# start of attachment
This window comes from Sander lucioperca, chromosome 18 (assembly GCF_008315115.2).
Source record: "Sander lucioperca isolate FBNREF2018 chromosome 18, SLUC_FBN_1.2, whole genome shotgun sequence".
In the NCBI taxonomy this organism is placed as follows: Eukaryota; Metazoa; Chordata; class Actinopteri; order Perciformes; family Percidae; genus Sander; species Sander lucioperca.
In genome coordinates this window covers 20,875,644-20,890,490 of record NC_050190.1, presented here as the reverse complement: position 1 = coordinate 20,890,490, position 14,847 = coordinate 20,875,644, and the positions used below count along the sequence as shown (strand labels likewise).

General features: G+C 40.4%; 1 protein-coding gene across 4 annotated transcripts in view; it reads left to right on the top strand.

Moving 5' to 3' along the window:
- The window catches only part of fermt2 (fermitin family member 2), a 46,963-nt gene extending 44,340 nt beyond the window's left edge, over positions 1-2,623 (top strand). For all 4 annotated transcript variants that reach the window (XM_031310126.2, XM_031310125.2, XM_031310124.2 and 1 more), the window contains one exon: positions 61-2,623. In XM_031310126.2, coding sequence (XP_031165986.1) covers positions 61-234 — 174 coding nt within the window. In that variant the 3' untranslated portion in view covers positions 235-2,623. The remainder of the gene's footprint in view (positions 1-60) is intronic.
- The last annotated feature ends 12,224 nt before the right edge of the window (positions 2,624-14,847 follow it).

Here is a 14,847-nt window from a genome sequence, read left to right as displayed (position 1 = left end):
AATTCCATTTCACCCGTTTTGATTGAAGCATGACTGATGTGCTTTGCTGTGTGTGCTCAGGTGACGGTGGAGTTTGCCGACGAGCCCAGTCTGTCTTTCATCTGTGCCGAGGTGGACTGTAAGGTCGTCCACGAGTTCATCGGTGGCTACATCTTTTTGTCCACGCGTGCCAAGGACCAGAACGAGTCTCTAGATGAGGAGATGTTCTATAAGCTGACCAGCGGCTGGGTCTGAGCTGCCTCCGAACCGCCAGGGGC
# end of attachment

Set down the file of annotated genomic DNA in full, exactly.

This window comes from Sander lucioperca, chromosome 18 (assembly GCF_008315115.2).
Source record: "Sander lucioperca isolate FBNREF2018 chromosome 18, SLUC_FBN_1.2, whole genome shotgun sequence".
In the NCBI taxonomy this organism is placed as follows: Eukaryota; Metazoa; Chordata; class Actinopteri; order Perciformes; family Percidae; genus Sander; species Sander lucioperca.
In genome coordinates this window covers 20,875,644-20,890,490 of record NC_050190.1, presented here as the reverse complement: position 1 = coordinate 20,890,490, position 14,847 = coordinate 20,875,644, and the positions used below count along the sequence as shown (strand labels likewise).

General features: G+C 40.4%; 1 protein-coding gene across 4 annotated transcripts in view; it reads left to right on the top strand.

Moving 5' to 3' along the window:
- The window catches only part of fermt2 (fermitin family member 2), a 46,963-nt gene extending 44,340 nt beyond the window's left edge, over positions 1-2,623 (top strand). For all 4 annotated transcript variants that reach the window (XM_031310126.2, XM_031310125.2, XM_031310124.2 and 1 more), the window contains one exon: positions 61-2,623. In XM_031310126.2, coding sequence (XP_031165986.1) covers positions 61-234 — 174 coding nt within the window. In that variant the 3' untranslated portion in view covers positions 235-2,623. The remainder of the gene's footprint in view (positions 1-60) is intronic.
- The last annotated feature ends 12,224 nt before the right edge of the window (positions 2,624-14,847 follow it).

Here is a 14,847-nt window from a genome sequence, read left to right as displayed (position 1 = left end):
AATTCCATTTCACCCGTTTTGATTGAAGCATGACTGATGTGCTTTGCTGTGTGTGCTCAGGTGACGGTGGAGTTTGCCGACGAGCCCAGTCTGTCTTTCATCTGTGCCGAGGTGGACTGTAAGGTCGTCCACGAGTTCATCGGTGGCTACATCTTTTTGTCCACGCGTGCCAAGGACCAGAACGAGTCTCTAGATGAGGAGATGTTCTATAAGCTGACCAGCGGCTGGGTCTGAGCTGCCTCCGAACCGCCAGGGGC